Longform

Breakaway

Page 5 of 6

The SEJHL goalie fails to stop the first shot, and the team's first shooter fails to score. This happens again in the second round. Rocket skates out to take the third shot. Alone on the ice, he looks smaller than ever. He skates forward from the center line, weaving the puck from side to side. With a neat tap, he slides the puck just to the right of the goalie's skate and into the net. In the end, however, the All-Stars lose to the CHA Select, 4-2.

However, the four Miamians emerge from the locker room unfazed, clutching maroon-and-gold envelopes and talking excitedly. They'd been approached by a recruiter to attend Robert Morris College in Chicago, which has a Division 1 Club team in the American College Hockey Association. (There was a little confusion at first — one of the players calling it Philip Morris College.) As the foursome stands in the hallway, the USHL players begin filing in for their 1:30 p.m. game. They are hulking — broad-shouldered and topping six feet — their faces scarred. The Miamians are too giddy with their good fortune to notice. Rocket and Devin may still be in high school, but for Richie and Victor the only problem is how to break the news to their girlfriends that they will be moving away next summer.

They head to the dormitory cafeteria for lunch. As they step out into the cold, everyone is shivering in hooded sweatshirts, except Richie, who is snug in a leather coat with a sheepskin collar. Over potato salad, soup, and sandwiches, Victor wonders about how he can fit in both the fire academy and Robert Morris, as he dips Doritos into chicken-and-wild-rice soup, to the disgust of everyone else at the table.

"I have to go call my number one," says Victor, suddenly standing up.

"Your mom?" asks Rocket.

"My girlfriend would kill me if she knew I said that," says Victor, opening up his cell phone.

The SEJHL team has planned to reunite and watch the USHL Tier I team play later. They are aware of what differences to expect between their level of play and that of their Nordic counterparts. "There will be a lot less hitting," says Rocket. "Not as much getting stuck in a corner with everyone trying to get the puck."

This, it turns out, is an understatement. The Schwan Super Rink is now packed for the USHL showcase. At least 80 scouts have come to watch the games, including representatives from every NHL team. In the central lobby, whose windows overlook the four ice rinks, the tables are packed. One grizzled group of men in hunting caps and Green Bay Packers hats are members of some sort of fraternal order called the Buffalo Club. Their anoraks, embroidered with a large buffalo on the back, read, "A Breed Apart: Where cowards won't go and the weak die along the way."

The Miami players seem awestruck. "We saw a scout for the New York Rangers in the bathroom," says Rocket.

"And one for the Blackhawks," says another player.

Watching the game, they are quiet. It's difficult to believe that the players on the ice are even the same age as the Miami guys. The differences are clear: fewer goals, faster pace, the checking more efficiently incapacitating. The USHL game is clean — the players in constant motion around the puck, always alert for opportunity.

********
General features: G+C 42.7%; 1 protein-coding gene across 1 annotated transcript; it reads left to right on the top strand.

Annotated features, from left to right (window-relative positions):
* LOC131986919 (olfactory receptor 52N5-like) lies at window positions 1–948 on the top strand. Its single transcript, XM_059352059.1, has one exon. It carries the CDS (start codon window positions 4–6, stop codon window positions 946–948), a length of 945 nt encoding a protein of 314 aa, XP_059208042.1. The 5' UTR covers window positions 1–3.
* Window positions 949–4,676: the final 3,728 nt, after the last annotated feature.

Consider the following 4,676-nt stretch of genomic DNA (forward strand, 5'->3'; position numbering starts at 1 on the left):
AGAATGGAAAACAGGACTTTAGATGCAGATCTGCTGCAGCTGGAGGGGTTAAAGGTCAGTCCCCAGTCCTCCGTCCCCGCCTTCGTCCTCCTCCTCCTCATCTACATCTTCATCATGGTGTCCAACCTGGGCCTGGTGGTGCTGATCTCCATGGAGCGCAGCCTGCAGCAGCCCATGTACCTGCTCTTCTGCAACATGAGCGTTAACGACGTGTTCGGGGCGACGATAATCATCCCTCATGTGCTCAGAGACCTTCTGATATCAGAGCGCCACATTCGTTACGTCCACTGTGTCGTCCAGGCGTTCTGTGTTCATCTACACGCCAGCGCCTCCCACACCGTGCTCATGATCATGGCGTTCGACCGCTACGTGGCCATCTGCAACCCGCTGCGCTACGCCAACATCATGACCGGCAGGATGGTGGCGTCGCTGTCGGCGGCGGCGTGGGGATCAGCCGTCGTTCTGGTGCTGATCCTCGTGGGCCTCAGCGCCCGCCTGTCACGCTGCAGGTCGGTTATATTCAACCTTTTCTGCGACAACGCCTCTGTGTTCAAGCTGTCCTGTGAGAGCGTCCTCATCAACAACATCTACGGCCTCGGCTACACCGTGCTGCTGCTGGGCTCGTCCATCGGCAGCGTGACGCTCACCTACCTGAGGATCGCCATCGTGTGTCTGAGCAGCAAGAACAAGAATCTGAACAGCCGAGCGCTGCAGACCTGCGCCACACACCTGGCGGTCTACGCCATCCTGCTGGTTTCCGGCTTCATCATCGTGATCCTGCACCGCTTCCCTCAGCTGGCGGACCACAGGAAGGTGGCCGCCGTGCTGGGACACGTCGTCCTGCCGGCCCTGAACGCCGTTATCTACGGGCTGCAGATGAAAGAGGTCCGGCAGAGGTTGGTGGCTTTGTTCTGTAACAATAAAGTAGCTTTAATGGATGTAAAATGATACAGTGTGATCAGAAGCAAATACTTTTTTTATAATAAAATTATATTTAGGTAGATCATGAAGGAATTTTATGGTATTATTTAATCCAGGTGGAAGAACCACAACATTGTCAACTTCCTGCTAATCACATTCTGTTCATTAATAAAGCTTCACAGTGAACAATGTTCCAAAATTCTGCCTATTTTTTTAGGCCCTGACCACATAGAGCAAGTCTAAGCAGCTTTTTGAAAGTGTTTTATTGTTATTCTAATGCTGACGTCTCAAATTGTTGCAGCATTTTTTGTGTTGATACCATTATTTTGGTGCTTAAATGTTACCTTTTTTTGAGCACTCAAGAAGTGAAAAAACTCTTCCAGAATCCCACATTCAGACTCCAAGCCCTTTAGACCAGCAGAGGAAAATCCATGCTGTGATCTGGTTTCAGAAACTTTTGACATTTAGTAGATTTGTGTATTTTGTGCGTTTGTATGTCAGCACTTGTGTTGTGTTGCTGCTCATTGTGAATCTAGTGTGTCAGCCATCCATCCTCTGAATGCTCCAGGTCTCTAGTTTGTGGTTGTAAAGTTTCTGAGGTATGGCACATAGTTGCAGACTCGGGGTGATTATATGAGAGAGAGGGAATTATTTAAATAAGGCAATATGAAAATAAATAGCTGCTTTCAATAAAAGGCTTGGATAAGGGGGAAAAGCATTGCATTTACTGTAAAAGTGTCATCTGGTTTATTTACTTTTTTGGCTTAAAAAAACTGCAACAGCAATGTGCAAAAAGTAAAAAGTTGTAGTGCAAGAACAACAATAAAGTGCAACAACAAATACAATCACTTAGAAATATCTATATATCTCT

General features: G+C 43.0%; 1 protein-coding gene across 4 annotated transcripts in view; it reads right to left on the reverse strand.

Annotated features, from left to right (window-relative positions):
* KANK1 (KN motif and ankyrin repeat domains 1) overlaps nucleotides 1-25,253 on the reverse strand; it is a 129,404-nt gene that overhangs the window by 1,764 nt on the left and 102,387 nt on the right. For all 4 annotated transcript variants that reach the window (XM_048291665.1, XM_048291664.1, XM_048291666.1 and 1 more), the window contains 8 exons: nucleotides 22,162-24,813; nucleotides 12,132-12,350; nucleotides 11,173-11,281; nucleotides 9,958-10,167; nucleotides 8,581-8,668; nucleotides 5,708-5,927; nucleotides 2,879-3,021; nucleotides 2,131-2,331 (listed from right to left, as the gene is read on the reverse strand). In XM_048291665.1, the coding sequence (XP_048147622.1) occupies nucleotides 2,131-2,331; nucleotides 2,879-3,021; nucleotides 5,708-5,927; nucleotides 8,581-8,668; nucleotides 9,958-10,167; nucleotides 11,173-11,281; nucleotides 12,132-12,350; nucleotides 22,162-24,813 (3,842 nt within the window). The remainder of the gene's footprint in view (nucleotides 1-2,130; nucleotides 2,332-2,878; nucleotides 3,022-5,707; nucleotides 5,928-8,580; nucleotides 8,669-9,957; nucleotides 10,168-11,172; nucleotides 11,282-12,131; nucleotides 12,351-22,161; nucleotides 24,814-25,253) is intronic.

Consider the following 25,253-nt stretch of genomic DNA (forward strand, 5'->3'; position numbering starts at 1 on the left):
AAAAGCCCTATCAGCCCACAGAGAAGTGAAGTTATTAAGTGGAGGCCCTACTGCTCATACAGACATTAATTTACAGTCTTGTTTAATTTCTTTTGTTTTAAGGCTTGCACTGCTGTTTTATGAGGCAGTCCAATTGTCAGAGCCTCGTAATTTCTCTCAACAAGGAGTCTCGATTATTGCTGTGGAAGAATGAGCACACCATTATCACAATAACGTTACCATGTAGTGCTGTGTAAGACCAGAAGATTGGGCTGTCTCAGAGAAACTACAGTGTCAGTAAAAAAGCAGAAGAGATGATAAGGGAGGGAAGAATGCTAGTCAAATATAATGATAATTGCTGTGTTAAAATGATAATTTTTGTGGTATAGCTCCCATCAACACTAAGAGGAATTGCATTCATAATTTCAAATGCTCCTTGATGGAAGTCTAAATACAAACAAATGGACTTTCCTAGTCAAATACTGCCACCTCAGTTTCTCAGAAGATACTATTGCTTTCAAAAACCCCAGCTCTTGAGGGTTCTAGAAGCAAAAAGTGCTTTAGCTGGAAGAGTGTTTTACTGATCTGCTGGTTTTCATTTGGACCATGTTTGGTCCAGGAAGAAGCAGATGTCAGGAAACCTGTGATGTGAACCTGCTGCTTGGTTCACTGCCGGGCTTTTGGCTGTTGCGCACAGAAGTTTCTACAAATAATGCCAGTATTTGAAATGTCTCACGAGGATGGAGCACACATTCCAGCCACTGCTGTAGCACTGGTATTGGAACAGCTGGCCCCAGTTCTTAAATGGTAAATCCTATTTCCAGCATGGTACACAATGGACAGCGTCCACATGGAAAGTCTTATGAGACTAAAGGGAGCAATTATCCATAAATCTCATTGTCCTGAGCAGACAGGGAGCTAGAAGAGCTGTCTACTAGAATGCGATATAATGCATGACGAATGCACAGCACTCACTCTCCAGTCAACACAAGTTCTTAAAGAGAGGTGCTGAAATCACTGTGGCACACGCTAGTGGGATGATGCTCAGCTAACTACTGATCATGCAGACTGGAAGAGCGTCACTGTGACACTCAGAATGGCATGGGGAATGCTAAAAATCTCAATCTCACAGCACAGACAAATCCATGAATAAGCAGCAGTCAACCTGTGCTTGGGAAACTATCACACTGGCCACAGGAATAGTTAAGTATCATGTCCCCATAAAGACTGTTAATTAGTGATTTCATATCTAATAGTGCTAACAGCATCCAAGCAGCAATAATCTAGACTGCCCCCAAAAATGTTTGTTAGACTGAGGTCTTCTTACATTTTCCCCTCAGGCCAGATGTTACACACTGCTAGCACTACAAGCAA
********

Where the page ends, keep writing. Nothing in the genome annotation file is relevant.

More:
The Toros watch quietly, deciding to leave after the second period to visit the Mall of America. "I'm freezing," says Rocket, shivering in a thin white sweater, as they stand up to go.

The SEJHL wins its game against the CHA All-Stars the next day, and the Toros leave the ice rink immediately afterward to catch a 3:00 p.m. flight back to Fort Lauderdale. No more scouts approach them, but it doesn't matter. One chance to play college hockey is all they want.

The Junior Jamboree will continue for the rest of the day. Windows surrounding the atrium reveal skaters slamming each other against the boards and passing to their teammates. In a small drama framed by one window, a player in a green jersey suddenly clocks another in the face with his stick. As the injured player skates off, a trail of blood marks his path off the ice. Play resumes, the teams unceremoniously skating over the frozen, bright red blood.


Joe Timpone was unable to abandon his hockey program duties at Kendall Ice Arena to attend the showcase in Minnesota. Although pleased with the results, he had some misgivings about the goals of the SEJHL team coach, who did not give the Miami players much ice time. "They got a lot out of it," Timpone says. "They proved to themselves that their level of play is as good as anybody else out there, even though they didn't have impacts in the game itself because the coach didn't give them the opportunity to show what they can do." But he points out that the Miami players were the only ones on the team to have been approached by a college, something he is more proud of anyway. "Junior Hockey isn't about winning or losing," he says. "It's about moving kids on to college."

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Emily Witt
Contact: Emily Witt